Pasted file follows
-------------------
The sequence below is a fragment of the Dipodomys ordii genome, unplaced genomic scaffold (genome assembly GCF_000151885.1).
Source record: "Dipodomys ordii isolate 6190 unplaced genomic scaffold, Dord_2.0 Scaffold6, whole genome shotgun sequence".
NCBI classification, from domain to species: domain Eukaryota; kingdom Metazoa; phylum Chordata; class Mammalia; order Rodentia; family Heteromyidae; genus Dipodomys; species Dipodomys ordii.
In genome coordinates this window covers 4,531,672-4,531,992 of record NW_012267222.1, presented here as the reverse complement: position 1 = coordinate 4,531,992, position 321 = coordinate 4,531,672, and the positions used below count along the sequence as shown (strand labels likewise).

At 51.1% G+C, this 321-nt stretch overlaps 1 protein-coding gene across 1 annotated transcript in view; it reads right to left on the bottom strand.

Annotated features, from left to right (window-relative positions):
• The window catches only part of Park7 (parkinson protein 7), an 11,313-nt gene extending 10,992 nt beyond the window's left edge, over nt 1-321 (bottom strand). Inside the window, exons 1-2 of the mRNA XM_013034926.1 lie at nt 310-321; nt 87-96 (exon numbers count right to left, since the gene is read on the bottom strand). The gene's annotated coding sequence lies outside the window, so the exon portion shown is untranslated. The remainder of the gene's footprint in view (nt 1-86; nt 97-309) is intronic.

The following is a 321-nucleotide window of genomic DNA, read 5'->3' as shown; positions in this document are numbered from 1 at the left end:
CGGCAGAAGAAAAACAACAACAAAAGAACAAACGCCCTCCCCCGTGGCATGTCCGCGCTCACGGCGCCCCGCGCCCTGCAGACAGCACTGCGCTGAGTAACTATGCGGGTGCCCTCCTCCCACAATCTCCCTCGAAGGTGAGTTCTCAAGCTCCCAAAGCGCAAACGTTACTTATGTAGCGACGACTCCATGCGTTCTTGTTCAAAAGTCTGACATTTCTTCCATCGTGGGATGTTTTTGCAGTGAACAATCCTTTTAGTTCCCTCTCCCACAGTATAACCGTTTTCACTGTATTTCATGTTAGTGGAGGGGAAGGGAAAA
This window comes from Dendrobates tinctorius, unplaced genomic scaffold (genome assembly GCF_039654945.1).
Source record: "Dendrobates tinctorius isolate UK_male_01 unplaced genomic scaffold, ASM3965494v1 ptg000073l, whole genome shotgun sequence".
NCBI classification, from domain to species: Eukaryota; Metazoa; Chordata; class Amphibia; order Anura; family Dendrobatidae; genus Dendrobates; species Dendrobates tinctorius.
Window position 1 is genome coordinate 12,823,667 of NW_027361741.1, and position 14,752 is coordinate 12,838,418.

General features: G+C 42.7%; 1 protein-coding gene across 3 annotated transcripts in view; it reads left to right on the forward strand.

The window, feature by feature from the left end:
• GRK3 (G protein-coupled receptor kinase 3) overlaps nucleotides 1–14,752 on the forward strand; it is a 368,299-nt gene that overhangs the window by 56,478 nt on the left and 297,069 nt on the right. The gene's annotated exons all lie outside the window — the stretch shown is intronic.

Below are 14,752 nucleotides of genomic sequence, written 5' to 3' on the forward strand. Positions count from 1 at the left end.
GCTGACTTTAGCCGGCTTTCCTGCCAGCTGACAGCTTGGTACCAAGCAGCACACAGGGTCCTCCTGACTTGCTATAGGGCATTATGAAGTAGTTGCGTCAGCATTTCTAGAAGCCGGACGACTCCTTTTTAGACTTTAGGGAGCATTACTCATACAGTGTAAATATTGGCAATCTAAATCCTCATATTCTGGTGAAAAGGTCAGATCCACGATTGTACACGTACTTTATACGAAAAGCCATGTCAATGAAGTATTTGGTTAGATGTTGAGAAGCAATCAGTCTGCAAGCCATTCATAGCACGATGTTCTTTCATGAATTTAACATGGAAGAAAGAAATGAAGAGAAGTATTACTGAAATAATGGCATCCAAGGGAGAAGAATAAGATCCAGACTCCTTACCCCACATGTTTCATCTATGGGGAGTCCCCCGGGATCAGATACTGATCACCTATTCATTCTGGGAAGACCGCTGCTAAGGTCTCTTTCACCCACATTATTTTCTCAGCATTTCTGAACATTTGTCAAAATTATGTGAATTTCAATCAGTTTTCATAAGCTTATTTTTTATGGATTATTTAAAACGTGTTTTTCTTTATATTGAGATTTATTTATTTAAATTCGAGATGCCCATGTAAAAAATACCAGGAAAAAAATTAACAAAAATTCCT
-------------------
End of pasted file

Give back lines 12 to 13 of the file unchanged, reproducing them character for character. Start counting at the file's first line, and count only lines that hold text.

NCBI classification, from domain to species: Eukaryota; Metazoa; Chordata; class Amphibia; order Anura; family Dendrobatidae; genus Dendrobates; species Dendrobates tinctorius.
Window position 1 is genome coordinate 12,823,667 of NW_027361741.1, and position 14,752 is coordinate 12,838,418.